Why We Work: Understanding Work through the Prism of Art and Culture
Why do we work? What does work mean to the average person? These questions are not as straightforward as they appear. We work for the bulk of our lives and most of our days are spent with co-workers who are neither family nor childhood friends, but we often fail to realize how self-defining work really is. This speaks to work’s centrality but also to its invisibility in reflective discourse. Through “popular” representations of work, however, (such as in story-telling, cave paintings, hieroglyphs, music, writing, painting, television, film, video games, etc.,) we can begin to better understand the meaning of work and how this has changed over time. Readings in anthropology and employment relations plus film and art criticism will help us explore these questions from an interdisciplinary perspective; assignments will encourage students to reflect on their own experience of work. Developing strong analytical and communication skills is an important goal of the course.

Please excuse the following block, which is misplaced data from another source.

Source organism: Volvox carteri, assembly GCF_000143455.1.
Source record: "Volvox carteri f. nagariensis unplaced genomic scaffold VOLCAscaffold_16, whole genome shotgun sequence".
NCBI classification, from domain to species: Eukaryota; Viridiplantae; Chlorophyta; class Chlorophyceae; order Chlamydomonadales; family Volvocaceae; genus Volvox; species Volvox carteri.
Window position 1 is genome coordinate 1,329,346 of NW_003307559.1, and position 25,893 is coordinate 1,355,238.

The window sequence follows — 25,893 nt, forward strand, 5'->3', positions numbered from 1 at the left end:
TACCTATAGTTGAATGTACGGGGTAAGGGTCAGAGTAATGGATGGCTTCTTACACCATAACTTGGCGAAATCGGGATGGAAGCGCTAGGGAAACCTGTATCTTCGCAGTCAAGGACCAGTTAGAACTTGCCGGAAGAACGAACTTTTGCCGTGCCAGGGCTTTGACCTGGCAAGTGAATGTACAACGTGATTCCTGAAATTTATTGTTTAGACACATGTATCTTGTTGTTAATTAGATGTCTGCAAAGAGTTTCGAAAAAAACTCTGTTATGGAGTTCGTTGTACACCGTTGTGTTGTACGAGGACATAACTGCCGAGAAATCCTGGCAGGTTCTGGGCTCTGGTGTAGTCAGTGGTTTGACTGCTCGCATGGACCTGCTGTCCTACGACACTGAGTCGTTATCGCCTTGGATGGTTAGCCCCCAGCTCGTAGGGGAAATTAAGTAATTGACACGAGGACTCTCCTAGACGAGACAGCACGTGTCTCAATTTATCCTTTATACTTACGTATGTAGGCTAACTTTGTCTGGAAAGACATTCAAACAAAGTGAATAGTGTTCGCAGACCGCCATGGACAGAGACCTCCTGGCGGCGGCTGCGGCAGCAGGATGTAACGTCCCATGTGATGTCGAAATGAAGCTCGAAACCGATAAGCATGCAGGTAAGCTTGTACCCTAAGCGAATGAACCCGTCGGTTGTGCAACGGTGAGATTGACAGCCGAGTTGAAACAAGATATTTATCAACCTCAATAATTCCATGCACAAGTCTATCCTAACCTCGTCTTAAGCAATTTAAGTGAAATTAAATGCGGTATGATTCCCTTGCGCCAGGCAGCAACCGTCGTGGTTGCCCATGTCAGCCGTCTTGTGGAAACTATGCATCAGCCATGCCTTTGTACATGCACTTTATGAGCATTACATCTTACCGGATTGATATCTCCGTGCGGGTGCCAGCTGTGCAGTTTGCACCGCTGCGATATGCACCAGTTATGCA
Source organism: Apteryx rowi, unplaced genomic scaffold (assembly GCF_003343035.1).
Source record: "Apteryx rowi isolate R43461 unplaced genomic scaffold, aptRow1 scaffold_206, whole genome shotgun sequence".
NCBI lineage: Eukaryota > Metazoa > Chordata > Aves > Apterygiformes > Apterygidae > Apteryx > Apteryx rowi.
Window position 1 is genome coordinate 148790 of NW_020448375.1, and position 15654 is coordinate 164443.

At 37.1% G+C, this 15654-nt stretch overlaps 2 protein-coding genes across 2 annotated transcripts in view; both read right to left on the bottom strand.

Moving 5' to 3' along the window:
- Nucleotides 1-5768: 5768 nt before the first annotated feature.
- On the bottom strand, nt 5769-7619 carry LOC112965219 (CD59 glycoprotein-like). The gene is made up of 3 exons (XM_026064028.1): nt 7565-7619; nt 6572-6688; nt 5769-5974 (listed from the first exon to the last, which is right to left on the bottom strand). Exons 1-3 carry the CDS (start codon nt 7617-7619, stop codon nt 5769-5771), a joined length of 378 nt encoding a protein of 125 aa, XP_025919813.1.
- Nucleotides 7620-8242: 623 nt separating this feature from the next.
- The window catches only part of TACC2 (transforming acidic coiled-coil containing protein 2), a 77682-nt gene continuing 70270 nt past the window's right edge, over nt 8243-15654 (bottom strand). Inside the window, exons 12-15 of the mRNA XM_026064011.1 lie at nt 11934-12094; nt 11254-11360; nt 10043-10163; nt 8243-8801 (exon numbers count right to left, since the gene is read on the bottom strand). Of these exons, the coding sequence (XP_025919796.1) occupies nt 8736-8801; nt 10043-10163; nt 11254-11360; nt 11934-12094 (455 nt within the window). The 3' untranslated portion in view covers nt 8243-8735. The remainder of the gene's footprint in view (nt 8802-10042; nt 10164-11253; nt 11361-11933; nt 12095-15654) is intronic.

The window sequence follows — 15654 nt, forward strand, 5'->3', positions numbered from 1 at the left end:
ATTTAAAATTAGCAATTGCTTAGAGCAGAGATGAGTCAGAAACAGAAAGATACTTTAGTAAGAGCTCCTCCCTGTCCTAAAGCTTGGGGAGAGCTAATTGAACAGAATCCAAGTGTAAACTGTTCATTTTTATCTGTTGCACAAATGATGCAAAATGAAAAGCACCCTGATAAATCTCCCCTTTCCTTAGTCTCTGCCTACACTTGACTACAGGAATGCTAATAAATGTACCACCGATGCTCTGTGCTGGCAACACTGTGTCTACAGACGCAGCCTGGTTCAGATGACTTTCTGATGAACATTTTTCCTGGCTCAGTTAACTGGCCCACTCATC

Instructor: R. Gomez, Centre for Industrial Relations and Human Resources
Breadth category: 3 Society and Its Institutions
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